So last night I packed the backpack with the majority of my essentials. Total weight so far is 13 pounds. I still need to add my clothes. It’s going to be close. I am trying to keep it at 15 pounds without my water. I was thinking about taking a travel size flat iron so I don’t have to wear a hat 24 x 7. This trip is about living/traveling with the minimum. So I guess no flat iron, no makeup. I knew that, but now I have to live it. I can do it, I will do it. It’s amazing how society seems to dictate how we should look. I try not to let that happen but sometimes it does. I hope to learn to live “That the inside is more important than the outside”.
Today we headed to the San Bernardino National Forest in Idyllwild in the San Jacinto Wilderness Park. Idyllwild was a nice surprise, somewhat like Big Bear but less crowded. Lots of great places to eat we were told by fellow hikers on the trail. It is nestled in the mountains above Hemet and above Cabazon. Yes, Angelica was tempted to haul us all to the Outlet Mall in Cabazon for some shopping.
There were 11 hikers with us today. The biggest group yet, ages from 20 something to 50 something. We all headed out together but ended up in groups of two or three as the hill was a 2,500 foot elevation gain and breathing was difficult at times. We all had a great time and the views were spectacular. The weather was great and the company even better. We finished the day with a nice Mexican lunch with nice size portions at Arriba Enterprise Mexican in Idyllwild.
A hike that I would recommend to anyone.
A few steps closer to the “Camino”. I am feeling like my stamina is improving with every hike.
Found this on a website today. Interesting.
The Camino de Santiago is named for Santo Iago, or Saint James – one of the 12 Apostles and rumored brother of Jesus Christ. According to legend, his body was found in a boat that washed ashore in Northern Spain thousands of years ago. His remains were transported inland and were buried under what is now the grand Cathedral of Santiago de Compostela, which marks the end of the Camino. His bones were rediscovered in the 9th century, when a hermit saw a field of stars that led him to the ancient, forgotten tomb.
In the millennium following its re-discovery, millions from all over Europe have walked thousands of miles to visit the remains of the disciple. At the height of its popularity in the 11th and 12th centuries, anywhere from 250,000 – 1,000,000 people a year are said to have made the pilgrimage.
According to Catholic tradition, if you faithfully completed the arduous trek, one’s sins were forgiven. If one completed the pilgrimage during a Holy Year – the infrequent occasion when St. James Day, July 25th, falls on a Sunday – a plenary indulgence was granted, allowing one to bypass purgatory and enter straight into heaven. In the Middle Ages, wealthy aristocrats would often hire people to walk in their name in order to, by proxy, absolve them of their sins without actually setting foot on the Camino.
Historically, many countries have provided criminals with the choice to either serve prison time, or do the Camino. Even today, Belgium will sometimes allow minor crimes to be pardoned by completing the pilgrimage. While, in these cases, the Camino was used as a form of punishment, its impact upon a pilgrim’s connection with themselves and their world community could instead be regarded as an unconventional form of rehabilitation.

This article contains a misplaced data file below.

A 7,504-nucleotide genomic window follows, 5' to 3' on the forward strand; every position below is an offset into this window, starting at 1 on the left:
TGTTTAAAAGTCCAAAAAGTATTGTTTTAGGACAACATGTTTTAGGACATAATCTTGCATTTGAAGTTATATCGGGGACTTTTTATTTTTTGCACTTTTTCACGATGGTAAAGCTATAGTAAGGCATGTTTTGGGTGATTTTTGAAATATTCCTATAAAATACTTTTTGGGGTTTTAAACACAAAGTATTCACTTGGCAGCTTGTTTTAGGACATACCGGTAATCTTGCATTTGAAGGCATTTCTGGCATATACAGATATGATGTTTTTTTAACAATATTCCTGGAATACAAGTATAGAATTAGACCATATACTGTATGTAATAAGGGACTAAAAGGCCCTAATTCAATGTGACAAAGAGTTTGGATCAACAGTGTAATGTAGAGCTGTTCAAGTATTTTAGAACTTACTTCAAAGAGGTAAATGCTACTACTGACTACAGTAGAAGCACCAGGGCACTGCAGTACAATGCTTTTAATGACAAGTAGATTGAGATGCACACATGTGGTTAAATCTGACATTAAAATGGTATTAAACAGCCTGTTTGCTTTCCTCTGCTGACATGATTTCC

The Camino de Santiago’s creation remains shrouded in myth. One such belief, not frequently found in print, is that the Spanish government and the Catholic Church invented the entire story to entice Christians to Spain, so that once there, they could be enlisted to fight against the Moors invading from the South. It is also claimed to be an ancient Celtic route, as well as astrologically and energetically aligned to promise personal transformation and spiritual growth – whether one is seeking it or not.
UNESCO has declared it a Universal Patrimony of Humanity and a World Heritage Site. In 1987, the European Union declared the Camino de Santiago to be the first European Cultural Itinerary. Although originally known as a Christian pilgrimage, the Camino now attracts people of all faiths and backgrounds – from atheists to Buddhists, adventurers to mourners, and college students to retired friends.
Today I set out on a new trail. Mark Deaner was our trail leader for this hike. He chose the Bridge to Nowhere in the San Gabriel Mountains.
It turns out we use to go to the San Gabriel Mountains as children with our parents and some of our cousins, aunts and uncles. Those were good times. Plenty of fun, water and family time. I feel lucky to have those memories and they came flooding back to me today.
This hike was filled with plenty of water crossings, rocks to climb and beauty everywhere.
Today I was able to spend some quality time with my sister in law, Gina Caire. We had a great time trekking through the many trails and varied terrain. She was a great addition to our hike and was quite the hiker. She kept up with us and did not miss a step. There were new memories created today, I look forward to spending more time with her. She agreed to come back and hike with us.
Also along for the hike was Angelica who as I mentioned before will be joining me on the “Camino”. She too was a trooper today. There were some pretty brutal rocks to traverse near the bridge to nowhere.
This was probably the toughest hike I have done so far, almost 9 miles and 5 1/2 hours. I came home took a quick shower and crashed. That was of course, after a nice lunch stop at the local Taco Nazo (famous for fish tacos).
One step closer to the “Camino”
Today I planned on adding bike riding to my workout routine. However, my brain decided it could not shut down last night and I didn’t get much sleep. So… no bike ride this morning. Maybe mañana.